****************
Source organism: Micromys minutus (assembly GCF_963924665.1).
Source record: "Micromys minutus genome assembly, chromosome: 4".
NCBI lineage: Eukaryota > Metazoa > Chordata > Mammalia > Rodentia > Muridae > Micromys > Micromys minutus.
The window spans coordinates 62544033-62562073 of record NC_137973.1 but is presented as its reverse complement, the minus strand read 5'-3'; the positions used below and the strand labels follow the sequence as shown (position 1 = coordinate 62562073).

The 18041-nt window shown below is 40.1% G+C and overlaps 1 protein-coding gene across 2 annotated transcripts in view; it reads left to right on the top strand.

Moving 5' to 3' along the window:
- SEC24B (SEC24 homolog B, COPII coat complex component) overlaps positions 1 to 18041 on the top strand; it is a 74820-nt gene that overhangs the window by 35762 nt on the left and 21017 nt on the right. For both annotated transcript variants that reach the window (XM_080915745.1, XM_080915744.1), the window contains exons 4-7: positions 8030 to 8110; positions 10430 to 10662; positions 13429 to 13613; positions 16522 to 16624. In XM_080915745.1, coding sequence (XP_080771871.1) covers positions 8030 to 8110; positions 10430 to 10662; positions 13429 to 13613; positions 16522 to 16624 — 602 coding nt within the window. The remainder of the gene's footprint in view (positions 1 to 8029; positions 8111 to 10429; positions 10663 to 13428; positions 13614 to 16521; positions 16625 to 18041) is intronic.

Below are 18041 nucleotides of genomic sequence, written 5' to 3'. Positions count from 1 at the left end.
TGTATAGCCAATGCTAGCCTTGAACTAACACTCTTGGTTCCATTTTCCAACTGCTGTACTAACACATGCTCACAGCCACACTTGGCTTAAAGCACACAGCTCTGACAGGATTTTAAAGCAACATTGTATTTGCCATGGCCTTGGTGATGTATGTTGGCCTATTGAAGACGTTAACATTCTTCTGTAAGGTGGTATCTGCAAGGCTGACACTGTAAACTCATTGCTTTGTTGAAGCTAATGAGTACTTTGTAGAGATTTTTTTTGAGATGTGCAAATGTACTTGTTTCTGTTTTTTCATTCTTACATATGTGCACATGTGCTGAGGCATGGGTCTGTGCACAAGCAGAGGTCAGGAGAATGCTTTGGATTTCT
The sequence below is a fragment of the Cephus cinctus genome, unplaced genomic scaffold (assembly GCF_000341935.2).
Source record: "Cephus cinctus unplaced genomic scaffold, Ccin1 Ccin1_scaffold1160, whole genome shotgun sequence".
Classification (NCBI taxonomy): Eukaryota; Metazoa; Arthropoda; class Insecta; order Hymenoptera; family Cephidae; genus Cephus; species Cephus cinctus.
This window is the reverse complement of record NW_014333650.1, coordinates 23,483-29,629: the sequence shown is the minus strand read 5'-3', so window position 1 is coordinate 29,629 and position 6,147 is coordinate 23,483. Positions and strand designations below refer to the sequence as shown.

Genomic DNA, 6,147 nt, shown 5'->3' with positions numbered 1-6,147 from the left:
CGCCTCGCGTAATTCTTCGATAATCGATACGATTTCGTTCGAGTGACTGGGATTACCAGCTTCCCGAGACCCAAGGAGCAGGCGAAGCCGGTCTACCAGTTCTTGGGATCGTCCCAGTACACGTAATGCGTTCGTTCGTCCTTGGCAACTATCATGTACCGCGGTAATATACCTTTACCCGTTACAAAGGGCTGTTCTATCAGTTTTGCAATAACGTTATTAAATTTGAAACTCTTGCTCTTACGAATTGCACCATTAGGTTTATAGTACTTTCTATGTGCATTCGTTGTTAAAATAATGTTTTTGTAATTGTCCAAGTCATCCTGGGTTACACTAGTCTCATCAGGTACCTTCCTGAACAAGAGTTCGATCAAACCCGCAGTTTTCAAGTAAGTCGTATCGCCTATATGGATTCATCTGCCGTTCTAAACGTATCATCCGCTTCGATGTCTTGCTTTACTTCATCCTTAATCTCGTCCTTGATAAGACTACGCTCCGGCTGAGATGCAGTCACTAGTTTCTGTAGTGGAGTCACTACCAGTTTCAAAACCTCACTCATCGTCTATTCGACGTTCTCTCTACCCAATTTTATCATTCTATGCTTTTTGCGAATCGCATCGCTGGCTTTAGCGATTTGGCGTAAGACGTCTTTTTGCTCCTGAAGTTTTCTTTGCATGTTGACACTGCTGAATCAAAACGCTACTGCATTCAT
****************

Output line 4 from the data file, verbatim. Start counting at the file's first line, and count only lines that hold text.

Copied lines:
The window spans coordinates 62544033-62562073 of record NC_137973.1 but is presented as its reverse complement, the minus strand read 5'-3'; the positions used below and the strand labels follow the sequence as shown (position 1 = coordinate 62562073).